Alternatively, you can design your own Yagi using 4nec2: http://home.ict.nl/~arivoors/ or The WK5DJ Yagi calculator: http://vk5dj.mountgambier.org/Yagi/Yagi.html The 4NEC2 is more versatile and more accurate for Yagis of 4 elements or less, but I cannot seem to get it to work for some reason so there are no screen shots

-Alex

# Images

Jun 26, 2010, 12:38 PM
Engineer for Christ
Amherst, VA
Joined Jun 2006
11,054 Posts
The Moxon Rectangle

The Moxon rectangle is essentially a 2 element Yagi with the elements bent to direct the signal forward. However the rectangle has a very high F/B ratio of about 25. Unlike the Yagi which has deep nulls to the sides, the Rectangle has it’s nulls to the rear. This makes for an excellent FPV antenna. It has a good frontal sweep of nearly 180 degrees thus allowing you to fly to the sides of the antenna without excessive degradation of signal.

I recommend building this antenna on an insulating plate such as a scrap of balsa wood or plastic. I built mine using the MOXGen program available here: http://www.moxonantennaproject.com/links.htm

-Alex

# Images

 Jun 26, 2010, 12:43 PM First to go over 106K feet United States, TX, Waxahachie Joined Mar 2008 2,503 Posts Alex, Thanks for this info! Gonna build one! Why do you want a Horizontal Polarization on the MOXON antenna?
 Jun 26, 2010, 01:13 PM Engineer for Christ Amherst, VA Joined Jun 2006 11,054 Posts You don't. You want vertical polarization. It's just a bent Yagi. The feedpoint should be in the front. The program just rotates the picture 90 degrees. Latest blog entry: Project Covert Ops: Long range ground...
Jun 26, 2010, 01:26 PM
First to go over 106K feet
United States, TX, Waxahachie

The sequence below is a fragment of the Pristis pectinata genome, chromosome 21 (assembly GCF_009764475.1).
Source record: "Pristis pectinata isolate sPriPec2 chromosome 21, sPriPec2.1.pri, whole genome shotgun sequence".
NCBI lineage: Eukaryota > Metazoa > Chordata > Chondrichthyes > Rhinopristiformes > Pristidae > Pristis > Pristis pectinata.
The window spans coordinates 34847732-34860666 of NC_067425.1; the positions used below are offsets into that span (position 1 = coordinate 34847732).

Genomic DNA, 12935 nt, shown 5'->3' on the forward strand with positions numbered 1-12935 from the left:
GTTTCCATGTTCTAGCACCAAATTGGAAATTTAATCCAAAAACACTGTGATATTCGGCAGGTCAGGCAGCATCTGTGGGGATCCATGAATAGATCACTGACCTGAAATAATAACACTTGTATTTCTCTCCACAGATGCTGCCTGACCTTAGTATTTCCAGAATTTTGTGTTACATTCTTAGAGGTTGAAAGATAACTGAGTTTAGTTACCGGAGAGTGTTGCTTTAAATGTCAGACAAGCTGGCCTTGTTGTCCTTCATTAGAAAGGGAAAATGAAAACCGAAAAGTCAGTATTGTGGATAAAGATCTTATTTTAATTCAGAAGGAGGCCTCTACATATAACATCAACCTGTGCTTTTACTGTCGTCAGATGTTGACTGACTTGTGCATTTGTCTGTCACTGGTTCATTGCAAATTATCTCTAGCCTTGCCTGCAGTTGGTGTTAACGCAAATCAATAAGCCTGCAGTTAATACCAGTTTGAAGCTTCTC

Joined Mar 2008
2,503 Posts
Quote:
 Originally Posted by IBCrazy You don't. You want vertical polarization. It's just a bent Yagi. The feedpoint should be in the front. The program just rotates the picture 90 degrees.
OK, it was just that the picture of the program has the polrization as horizontal. That's why I asked.

Thanks again.
 Jun 26, 2010, 09:15 PM Engineer for Christ Amherst, VA Joined Jun 2006 11,054 Posts After some testing I have determined that I like the Moxon the best. Eventhough it's the hardest to construct and has the shortest overall range, the coverage is incredible. Range is about 60% greater than an omni antenna yet isn't blind to the sides like a Yagi. Just don't fly too far behind it. If you want range, build the 4 element Yagi. Otherwise go with the Moxon. -Alex Latest blog entry: Project Covert Ops: Long range ground...
 Jun 26, 2010, 09:47 PM Did you get it on video? USA, FL, Miramar Beach Joined Nov 2005 6,051 Posts how about directly overhead?
 Jun 27, 2010, 12:44 PM Engineer for Christ Amherst, VA Joined Jun 2006 11,054 Posts Directly overhead the Moxon performs a little better than the Yagi so long as you don't fly too far behind yourself. If you plan on flying far behind yourself, you want the 3 element Yagi. All three of these antennas have done well for me. I like the Moxon the most, but the 3 element Yagi is a close second. Most people will like those antennas a lot. -Alex Latest blog entry: Project Covert Ops: Long range ground...
 Jun 27, 2010, 02:02 PM Houba ! Houba !! United Kingdom, England, Milton Keynes Joined Sep 2003 6,649 Posts you are a wizard ! The FPV community owes you so much ! . the idea of sticking the yagi on the trimersion is ACE I bow in front of your knowledge and ingenuity ! And I thank you ! now... where are those copper wires and balsa ?
 Jun 27, 2010, 02:13 PM Registered User SW England Joined Aug 2009 804 Posts I have Les Moxon's (G6XN) book 'HF Antennas For All Locations' and it covers these and many other designs, with a lot of technical and thought provoking theory. Some of it is heavy reading but excellent nonetheless. Nigel.
 Jul 07, 2010, 10:47 PM How do I change this text? The Beautiful Mountains of Utah Joined Oct 2006 6,232 Posts IBCrazy, thanks for another great thread!
 Jul 08, 2010, 12:29 AM Registered User Bangkok Joined Oct 2007 1,660 Posts Would it be possible to make this antennas directly on PCB? I'm thinking about a 5.8Ghz Moxen style antenna here, it would be very compact and simple.